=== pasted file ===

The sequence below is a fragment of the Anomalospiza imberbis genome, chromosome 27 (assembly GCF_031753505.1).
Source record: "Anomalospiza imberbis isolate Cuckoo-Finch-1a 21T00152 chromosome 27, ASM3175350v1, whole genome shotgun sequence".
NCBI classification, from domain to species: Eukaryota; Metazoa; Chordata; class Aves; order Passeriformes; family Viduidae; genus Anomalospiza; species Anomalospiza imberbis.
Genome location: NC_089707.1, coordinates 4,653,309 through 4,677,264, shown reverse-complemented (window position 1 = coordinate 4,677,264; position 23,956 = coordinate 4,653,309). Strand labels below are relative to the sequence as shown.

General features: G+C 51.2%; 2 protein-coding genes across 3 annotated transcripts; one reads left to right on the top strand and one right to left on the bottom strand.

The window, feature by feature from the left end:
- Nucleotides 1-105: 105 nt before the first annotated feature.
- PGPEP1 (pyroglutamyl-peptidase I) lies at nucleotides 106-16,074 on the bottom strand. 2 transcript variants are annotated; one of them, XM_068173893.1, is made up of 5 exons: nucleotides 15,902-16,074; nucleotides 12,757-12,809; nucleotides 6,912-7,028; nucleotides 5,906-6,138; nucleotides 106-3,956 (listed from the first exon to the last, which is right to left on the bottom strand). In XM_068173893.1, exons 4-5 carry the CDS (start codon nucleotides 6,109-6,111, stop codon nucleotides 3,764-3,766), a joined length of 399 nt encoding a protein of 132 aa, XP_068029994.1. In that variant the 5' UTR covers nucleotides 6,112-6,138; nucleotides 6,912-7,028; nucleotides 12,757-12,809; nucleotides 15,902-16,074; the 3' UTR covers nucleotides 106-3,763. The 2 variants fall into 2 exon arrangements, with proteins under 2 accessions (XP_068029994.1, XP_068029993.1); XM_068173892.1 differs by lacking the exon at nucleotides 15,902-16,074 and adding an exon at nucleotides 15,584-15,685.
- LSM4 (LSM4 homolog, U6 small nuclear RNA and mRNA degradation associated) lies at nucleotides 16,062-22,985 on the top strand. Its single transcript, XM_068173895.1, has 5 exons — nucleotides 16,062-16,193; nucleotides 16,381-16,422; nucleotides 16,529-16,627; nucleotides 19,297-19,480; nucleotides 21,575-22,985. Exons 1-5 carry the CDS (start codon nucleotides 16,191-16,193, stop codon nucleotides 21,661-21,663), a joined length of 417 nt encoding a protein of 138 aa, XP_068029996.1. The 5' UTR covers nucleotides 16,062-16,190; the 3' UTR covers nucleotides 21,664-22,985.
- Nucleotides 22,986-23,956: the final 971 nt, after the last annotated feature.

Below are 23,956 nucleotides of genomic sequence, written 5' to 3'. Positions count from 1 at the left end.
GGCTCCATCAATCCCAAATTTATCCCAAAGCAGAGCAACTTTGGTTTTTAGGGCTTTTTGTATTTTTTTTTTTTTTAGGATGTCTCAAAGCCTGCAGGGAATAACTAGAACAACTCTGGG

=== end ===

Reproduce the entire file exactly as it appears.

The sequence below is a fragment of the Anomalospiza imberbis genome, chromosome 27 (assembly GCF_031753505.1).
Source record: "Anomalospiza imberbis isolate Cuckoo-Finch-1a 21T00152 chromosome 27, ASM3175350v1, whole genome shotgun sequence".
NCBI classification, from domain to species: Eukaryota; Metazoa; Chordata; class Aves; order Passeriformes; family Viduidae; genus Anomalospiza; species Anomalospiza imberbis.
Genome location: NC_089707.1, coordinates 4,653,309 through 4,677,264, shown reverse-complemented (window position 1 = coordinate 4,677,264; position 23,956 = coordinate 4,653,309). Strand labels below are relative to the sequence as shown.

General features: G+C 51.2%; 2 protein-coding genes across 3 annotated transcripts; one reads left to right on the top strand and one right to left on the bottom strand.

The window, feature by feature from the left end:
- Nucleotides 1-105: 105 nt before the first annotated feature.
- PGPEP1 (pyroglutamyl-peptidase I) lies at nucleotides 106-16,074 on the bottom strand. 2 transcript variants are annotated; one of them, XM_068173893.1, is made up of 5 exons: nucleotides 15,902-16,074; nucleotides 12,757-12,809; nucleotides 6,912-7,028; nucleotides 5,906-6,138; nucleotides 106-3,956 (listed from the first exon to the last, which is right to left on the bottom strand). In XM_068173893.1, exons 4-5 carry the CDS (start codon nucleotides 6,109-6,111, stop codon nucleotides 3,764-3,766), a joined length of 399 nt encoding a protein of 132 aa, XP_068029994.1. In that variant the 5' UTR covers nucleotides 6,112-6,138; nucleotides 6,912-7,028; nucleotides 12,757-12,809; nucleotides 15,902-16,074; the 3' UTR covers nucleotides 106-3,763. The 2 variants fall into 2 exon arrangements, with proteins under 2 accessions (XP_068029994.1, XP_068029993.1); XM_068173892.1 differs by lacking the exon at nucleotides 15,902-16,074 and adding an exon at nucleotides 15,584-15,685.
- LSM4 (LSM4 homolog, U6 small nuclear RNA and mRNA degradation associated) lies at nucleotides 16,062-22,985 on the top strand. Its single transcript, XM_068173895.1, has 5 exons — nucleotides 16,062-16,193; nucleotides 16,381-16,422; nucleotides 16,529-16,627; nucleotides 19,297-19,480; nucleotides 21,575-22,985. Exons 1-5 carry the CDS (start codon nucleotides 16,191-16,193, stop codon nucleotides 21,661-21,663), a joined length of 417 nt encoding a protein of 138 aa, XP_068029996.1. The 5' UTR covers nucleotides 16,062-16,190; the 3' UTR covers nucleotides 21,664-22,985.
- Nucleotides 22,986-23,956: the final 971 nt, after the last annotated feature.

Below are 23,956 nucleotides of genomic sequence, written 5' to 3'. Positions count from 1 at the left end.
GGCTCCATCAATCCCAAATTTATCCCAAAGCAGAGCAACTTTGGTTTTTAGGGCTTTTTGTATTTTTTTTTTTTTTAGGATGTCTCAAAGCCTGCAGGGAATAACTAGAACAACTCTGGG